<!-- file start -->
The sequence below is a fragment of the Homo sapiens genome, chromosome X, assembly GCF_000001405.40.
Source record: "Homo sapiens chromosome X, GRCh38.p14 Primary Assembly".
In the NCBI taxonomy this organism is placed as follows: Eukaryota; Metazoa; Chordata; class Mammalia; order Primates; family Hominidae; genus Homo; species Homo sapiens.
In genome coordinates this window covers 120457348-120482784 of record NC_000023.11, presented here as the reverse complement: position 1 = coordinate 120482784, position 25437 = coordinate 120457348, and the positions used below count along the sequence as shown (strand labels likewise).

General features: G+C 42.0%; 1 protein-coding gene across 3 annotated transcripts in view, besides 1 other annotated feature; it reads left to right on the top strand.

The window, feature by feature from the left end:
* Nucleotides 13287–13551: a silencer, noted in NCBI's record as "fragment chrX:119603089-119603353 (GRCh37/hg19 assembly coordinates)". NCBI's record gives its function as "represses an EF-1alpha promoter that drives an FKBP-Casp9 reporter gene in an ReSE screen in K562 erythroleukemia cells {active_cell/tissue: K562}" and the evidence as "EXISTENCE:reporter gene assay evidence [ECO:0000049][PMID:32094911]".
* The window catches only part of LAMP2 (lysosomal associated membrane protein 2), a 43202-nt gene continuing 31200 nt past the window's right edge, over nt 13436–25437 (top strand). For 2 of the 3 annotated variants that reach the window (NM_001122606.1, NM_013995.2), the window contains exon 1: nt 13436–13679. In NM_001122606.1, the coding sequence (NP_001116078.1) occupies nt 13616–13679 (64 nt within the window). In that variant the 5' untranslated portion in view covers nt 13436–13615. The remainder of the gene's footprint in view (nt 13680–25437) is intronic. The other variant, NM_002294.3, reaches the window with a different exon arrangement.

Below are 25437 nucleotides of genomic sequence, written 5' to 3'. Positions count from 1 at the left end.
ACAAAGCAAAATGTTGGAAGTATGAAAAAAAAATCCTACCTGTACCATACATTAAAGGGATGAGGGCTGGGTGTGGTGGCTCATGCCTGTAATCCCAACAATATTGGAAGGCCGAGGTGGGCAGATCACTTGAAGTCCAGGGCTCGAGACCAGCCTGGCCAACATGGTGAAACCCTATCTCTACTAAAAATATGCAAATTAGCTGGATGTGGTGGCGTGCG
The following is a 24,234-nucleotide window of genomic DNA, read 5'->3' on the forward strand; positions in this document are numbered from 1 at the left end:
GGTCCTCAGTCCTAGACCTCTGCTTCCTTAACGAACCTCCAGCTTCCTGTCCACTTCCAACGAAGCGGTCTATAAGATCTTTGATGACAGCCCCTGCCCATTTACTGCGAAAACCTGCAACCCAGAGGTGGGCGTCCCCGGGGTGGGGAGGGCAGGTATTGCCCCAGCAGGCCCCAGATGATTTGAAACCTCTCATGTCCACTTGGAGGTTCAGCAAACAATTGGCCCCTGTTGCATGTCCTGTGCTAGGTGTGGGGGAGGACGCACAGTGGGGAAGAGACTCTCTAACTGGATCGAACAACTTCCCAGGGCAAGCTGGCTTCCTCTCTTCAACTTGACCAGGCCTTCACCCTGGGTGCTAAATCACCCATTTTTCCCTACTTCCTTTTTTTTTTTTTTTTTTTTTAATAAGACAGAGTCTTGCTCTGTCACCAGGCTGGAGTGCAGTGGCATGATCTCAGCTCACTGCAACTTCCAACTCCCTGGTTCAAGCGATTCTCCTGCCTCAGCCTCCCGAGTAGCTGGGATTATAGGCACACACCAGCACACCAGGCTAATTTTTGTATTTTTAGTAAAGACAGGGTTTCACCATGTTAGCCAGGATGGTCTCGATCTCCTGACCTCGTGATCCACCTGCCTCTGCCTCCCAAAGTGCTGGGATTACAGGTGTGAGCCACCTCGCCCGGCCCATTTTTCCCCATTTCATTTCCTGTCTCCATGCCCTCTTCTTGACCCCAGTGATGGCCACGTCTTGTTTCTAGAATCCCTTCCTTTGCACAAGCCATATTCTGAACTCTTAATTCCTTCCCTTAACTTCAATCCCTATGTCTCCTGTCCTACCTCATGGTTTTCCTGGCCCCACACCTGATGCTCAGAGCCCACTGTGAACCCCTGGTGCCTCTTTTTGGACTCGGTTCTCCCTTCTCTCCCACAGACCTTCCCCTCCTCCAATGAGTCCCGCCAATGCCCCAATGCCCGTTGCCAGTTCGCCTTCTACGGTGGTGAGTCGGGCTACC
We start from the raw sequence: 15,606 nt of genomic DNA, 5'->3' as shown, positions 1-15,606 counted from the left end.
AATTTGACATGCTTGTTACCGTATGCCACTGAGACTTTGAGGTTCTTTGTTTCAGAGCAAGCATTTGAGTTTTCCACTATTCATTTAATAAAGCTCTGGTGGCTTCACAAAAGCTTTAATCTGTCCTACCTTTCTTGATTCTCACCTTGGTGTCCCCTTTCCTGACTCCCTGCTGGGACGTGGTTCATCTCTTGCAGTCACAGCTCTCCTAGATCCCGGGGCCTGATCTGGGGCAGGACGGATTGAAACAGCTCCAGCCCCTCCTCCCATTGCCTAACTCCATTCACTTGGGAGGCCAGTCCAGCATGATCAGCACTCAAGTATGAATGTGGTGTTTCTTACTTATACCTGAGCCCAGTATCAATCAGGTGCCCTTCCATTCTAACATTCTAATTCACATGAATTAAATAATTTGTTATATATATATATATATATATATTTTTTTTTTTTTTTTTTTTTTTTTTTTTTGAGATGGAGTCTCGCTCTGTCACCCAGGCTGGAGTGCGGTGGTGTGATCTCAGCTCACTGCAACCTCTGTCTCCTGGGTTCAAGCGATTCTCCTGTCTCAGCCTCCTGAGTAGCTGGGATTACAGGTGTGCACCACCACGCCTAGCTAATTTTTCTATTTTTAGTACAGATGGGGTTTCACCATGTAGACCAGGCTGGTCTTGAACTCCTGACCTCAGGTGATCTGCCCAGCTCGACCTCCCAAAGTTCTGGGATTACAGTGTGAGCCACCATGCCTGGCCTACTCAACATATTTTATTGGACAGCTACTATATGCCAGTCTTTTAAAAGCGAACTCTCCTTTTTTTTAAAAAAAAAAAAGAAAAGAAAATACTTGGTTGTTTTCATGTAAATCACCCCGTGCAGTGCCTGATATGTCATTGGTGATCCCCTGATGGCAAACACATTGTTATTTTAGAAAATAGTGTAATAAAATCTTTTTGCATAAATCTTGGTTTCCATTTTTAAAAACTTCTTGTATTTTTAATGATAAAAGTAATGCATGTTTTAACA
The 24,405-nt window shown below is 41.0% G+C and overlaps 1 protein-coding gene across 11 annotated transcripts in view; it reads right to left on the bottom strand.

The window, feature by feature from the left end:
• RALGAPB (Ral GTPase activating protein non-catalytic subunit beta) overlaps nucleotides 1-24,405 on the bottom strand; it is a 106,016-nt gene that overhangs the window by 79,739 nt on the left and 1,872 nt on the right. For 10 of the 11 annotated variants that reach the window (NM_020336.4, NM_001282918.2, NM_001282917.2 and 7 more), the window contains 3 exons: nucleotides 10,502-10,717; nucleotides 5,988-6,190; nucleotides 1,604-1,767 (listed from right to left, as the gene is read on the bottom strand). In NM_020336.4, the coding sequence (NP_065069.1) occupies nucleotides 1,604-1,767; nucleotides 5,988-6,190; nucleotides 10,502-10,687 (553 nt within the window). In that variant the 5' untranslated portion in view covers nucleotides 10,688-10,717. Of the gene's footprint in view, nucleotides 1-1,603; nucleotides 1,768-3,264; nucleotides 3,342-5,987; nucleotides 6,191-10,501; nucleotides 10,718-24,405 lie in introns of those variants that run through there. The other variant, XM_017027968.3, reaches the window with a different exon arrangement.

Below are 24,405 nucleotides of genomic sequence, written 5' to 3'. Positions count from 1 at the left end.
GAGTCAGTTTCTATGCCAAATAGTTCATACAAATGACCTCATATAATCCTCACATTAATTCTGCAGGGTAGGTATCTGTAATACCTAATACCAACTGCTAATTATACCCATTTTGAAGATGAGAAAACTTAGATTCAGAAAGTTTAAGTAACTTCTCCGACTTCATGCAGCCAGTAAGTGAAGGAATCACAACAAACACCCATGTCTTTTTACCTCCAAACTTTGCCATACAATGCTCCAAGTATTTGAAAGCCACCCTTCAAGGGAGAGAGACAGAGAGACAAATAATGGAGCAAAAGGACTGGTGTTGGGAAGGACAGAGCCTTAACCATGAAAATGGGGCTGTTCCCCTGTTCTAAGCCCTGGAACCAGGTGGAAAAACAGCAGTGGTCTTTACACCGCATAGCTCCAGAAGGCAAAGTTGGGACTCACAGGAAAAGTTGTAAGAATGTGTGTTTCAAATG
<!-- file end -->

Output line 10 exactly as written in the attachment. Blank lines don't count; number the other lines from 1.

ACAAAGCAAAATGTTGGAAGTATGAAAAAAAAATCCTACCTGTACCATACATTAAAGGGATGAGGGCTGGGTGTGGTGGCTCATGCCTGTAATCCCAACAATATTGGAAGGCCGAGGTGGGCAGATCACTTGAAGTCCAGGGCTCGAGACCAGCCTGGCCAACATGGTGAAACCCTATCTCTACTAAAAATATGCAAATTAGCTGGATGTGGTGGCGTGCG